Certain occupations lead people into contact with human trafficking victims more often than others.

Educating yourself and your co-workers can lead to trafficking cases being reported more often.


Hotels and motels can often be used by transient traffickers to play host to sex trafficking. In some cases, the management is aware of the situation, and in others, they are not. Hotel should host trainings for their employees and post the National Human Trafficking Hotline for staff and guests to see. Human trafficking survivor Theresa Flores' organization TraffickFree prints the Human Trafficking Hotline on bars of soap for hotel rooms, which provides a way for trafficking victims to access the hotline without endangering themselves. If you work for a hotel or motel, make sure you know the signs of human trafficking and have reviewed these additional things to look out for.

Additional Signs to Look Out For

Front Desk, Concierge, Bellman, and Doorman
• Individuals checking into a room appear distressed, coerced, or injured
• Few or no personal possessions carried in small or plastic bags
• Patrons not forthcoming about full names, home address, or vehicle information when registering
• Patron appears with a minor that he did not come with originally
• Individuals dropped off at the hotel or visit repeatedly over a period of time
• Individuals checking into room have no identification
• Patron requesting information or access to adult services or sex industry
• Individuals selling items to or begging from patrons or staff
• Room paid for with cash or rechargeable credit card
• Excessive use of hotel computers for adult oriented websites
• Minor taking on adult roles or behaving older than actual age (paying bills, requesting services)
• Rentals of pornography when children are staying in the room
• Minor with patron late at night or during school hours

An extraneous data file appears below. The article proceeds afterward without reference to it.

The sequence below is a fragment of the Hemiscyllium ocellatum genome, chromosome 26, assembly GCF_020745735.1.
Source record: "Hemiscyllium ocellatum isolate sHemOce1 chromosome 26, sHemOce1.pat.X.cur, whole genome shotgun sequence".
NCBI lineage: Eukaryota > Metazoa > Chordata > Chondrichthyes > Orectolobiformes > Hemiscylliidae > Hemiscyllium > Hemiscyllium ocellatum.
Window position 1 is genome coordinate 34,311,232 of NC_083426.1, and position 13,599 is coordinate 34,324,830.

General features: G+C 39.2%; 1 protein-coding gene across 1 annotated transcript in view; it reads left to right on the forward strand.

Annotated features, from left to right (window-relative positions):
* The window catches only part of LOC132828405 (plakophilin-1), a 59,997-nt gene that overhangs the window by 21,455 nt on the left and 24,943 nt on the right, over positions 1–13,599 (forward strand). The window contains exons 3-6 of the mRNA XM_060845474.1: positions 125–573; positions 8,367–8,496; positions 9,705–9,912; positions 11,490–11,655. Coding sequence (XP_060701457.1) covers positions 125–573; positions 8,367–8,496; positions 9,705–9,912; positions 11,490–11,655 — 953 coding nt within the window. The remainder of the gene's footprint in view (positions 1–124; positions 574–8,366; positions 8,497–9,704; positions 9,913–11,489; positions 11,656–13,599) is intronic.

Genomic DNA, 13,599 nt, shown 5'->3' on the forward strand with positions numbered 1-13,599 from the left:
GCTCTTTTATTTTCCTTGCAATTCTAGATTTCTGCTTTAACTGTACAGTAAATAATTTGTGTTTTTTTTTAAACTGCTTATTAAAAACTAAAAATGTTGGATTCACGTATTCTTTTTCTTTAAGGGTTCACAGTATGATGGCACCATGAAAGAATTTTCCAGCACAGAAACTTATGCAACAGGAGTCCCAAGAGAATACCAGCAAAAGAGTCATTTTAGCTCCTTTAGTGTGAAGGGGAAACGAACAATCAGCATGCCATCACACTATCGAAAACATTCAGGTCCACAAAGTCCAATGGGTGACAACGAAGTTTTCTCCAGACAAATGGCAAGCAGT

• Room is rented hourly, less than a day, or for long-term stay that does not appear normal
• Room rented has fewer beds than patrons
• Minor accessing business center and frequenting social networking or sexually explicit websites

Housekeeping and Room Service
• “Do Not Disturb” sign used constantly
• Excessive amounts of cash in room
• Presence of multiple computers, cell phones, pagers, credit card swipes, or other technology
• Children’s items or clothing but no child registered with the room
• Excessive amounts of alcohol or illegal drugs in rooms
• Excessive number of people staying in the room
• Provocative clothing and shoes
• Constant flow of men to a room at all hours
• Excessive amounts of sex paraphernalia in rooms
• Rooms stocked with merchandise, luggage, mail packages, and purses/wallets with different names
• Refusal of cleaning services for multiple days
• Smell of bodily fluids and musk
• Individuals leaving room infrequently, not at all, or at odd hours
• Individuals hanging out in hallways or appearing to monitor the area
• Minors left alone in room for long periods of time
• Extended stay with few or no personal possessions
• Men waiting in the lobby or outside of the room
• Individuals selling items to other patrons or staff
• Individuals begging for money or food
• Individuals digging in hotel garbage or taking a lot of toiletries from housekeeping carts